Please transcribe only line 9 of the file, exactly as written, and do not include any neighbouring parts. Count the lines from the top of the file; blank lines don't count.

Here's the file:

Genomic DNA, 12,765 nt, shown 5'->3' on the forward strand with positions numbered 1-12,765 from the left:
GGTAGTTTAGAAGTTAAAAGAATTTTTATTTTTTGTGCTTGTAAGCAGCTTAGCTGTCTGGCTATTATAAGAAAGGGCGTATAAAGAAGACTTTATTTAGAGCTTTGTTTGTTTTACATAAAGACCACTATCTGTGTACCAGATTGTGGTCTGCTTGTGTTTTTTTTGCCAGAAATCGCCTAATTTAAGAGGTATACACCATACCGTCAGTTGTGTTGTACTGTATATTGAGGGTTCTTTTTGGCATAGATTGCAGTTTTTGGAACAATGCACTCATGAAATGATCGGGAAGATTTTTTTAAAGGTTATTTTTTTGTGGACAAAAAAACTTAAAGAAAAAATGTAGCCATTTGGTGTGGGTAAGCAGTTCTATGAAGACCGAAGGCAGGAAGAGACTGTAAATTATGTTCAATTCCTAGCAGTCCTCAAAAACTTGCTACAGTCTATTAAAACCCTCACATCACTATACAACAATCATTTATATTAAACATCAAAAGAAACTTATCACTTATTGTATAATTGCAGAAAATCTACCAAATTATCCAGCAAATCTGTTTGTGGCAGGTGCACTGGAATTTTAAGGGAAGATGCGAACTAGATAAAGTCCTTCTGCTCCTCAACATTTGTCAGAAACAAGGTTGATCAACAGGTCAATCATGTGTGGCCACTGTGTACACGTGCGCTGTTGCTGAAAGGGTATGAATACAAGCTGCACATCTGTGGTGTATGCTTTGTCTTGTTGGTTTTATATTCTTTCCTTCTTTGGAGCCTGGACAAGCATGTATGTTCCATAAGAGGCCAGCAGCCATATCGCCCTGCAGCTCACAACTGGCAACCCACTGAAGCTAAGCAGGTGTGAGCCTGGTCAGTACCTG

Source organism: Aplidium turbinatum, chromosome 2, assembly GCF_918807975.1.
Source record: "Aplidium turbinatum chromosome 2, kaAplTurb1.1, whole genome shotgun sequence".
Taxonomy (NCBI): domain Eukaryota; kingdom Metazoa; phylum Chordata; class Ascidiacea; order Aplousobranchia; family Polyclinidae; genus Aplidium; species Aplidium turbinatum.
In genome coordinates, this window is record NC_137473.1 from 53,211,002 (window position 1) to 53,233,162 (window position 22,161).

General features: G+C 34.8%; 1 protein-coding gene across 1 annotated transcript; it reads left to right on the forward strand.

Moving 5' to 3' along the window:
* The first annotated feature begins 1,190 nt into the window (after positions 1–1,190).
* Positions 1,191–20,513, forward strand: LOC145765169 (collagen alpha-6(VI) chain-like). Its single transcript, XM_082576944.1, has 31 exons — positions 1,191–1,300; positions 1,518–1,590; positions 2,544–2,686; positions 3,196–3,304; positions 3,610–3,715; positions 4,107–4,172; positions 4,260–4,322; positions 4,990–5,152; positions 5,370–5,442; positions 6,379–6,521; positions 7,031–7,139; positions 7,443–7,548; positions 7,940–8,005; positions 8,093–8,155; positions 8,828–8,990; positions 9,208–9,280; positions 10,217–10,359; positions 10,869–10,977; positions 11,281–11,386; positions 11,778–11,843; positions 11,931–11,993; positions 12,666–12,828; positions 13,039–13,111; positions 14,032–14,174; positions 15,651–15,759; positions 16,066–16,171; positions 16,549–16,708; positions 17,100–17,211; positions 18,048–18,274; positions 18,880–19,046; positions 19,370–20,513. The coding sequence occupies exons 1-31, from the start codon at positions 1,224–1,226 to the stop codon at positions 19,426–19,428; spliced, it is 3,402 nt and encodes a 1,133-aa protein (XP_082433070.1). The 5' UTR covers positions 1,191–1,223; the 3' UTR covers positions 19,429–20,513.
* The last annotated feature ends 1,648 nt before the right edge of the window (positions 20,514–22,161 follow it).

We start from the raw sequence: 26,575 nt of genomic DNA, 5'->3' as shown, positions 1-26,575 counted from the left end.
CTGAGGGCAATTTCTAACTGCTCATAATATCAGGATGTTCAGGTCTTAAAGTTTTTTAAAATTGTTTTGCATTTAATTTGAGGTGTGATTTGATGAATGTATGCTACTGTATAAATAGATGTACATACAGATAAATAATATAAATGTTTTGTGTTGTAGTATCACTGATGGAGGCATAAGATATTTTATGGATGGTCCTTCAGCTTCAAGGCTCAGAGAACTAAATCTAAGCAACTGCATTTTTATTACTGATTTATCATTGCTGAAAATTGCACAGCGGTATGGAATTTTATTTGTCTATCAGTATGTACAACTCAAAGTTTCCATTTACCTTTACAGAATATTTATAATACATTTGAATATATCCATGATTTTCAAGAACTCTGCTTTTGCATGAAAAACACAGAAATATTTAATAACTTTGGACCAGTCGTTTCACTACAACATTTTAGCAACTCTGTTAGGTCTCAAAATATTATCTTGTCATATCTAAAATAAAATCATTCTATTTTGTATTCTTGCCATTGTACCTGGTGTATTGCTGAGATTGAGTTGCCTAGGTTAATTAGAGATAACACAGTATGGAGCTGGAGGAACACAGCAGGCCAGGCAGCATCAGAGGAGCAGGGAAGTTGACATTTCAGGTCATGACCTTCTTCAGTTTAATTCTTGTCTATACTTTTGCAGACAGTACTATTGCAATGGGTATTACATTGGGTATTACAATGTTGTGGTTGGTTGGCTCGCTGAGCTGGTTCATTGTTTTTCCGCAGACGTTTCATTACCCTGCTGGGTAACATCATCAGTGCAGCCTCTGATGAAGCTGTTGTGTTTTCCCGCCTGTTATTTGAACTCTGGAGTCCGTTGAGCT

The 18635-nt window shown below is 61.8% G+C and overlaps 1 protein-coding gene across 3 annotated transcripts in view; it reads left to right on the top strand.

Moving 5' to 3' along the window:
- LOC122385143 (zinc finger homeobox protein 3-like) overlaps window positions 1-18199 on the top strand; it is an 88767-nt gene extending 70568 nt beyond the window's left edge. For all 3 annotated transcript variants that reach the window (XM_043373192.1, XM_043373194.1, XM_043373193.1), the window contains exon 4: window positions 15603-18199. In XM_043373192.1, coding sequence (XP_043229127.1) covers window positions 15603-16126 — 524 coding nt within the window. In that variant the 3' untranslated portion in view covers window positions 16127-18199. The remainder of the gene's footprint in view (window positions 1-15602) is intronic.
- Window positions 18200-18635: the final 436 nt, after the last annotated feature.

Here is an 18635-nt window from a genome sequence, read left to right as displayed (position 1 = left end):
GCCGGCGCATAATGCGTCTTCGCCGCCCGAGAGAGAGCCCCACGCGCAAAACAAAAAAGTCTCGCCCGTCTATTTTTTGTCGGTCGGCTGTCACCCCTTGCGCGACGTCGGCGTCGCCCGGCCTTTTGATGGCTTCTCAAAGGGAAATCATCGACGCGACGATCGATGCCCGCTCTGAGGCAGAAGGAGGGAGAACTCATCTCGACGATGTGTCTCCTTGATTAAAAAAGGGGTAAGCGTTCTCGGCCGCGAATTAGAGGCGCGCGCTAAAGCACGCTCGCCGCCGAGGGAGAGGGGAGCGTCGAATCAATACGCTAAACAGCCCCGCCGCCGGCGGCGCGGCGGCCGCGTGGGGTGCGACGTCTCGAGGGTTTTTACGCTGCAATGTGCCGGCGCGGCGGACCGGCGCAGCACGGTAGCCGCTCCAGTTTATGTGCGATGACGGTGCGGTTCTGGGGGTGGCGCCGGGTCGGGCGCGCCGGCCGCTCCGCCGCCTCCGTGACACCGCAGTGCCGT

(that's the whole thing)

* The first annotated feature begins 1,190 nt into the window (after positions 1–1,190).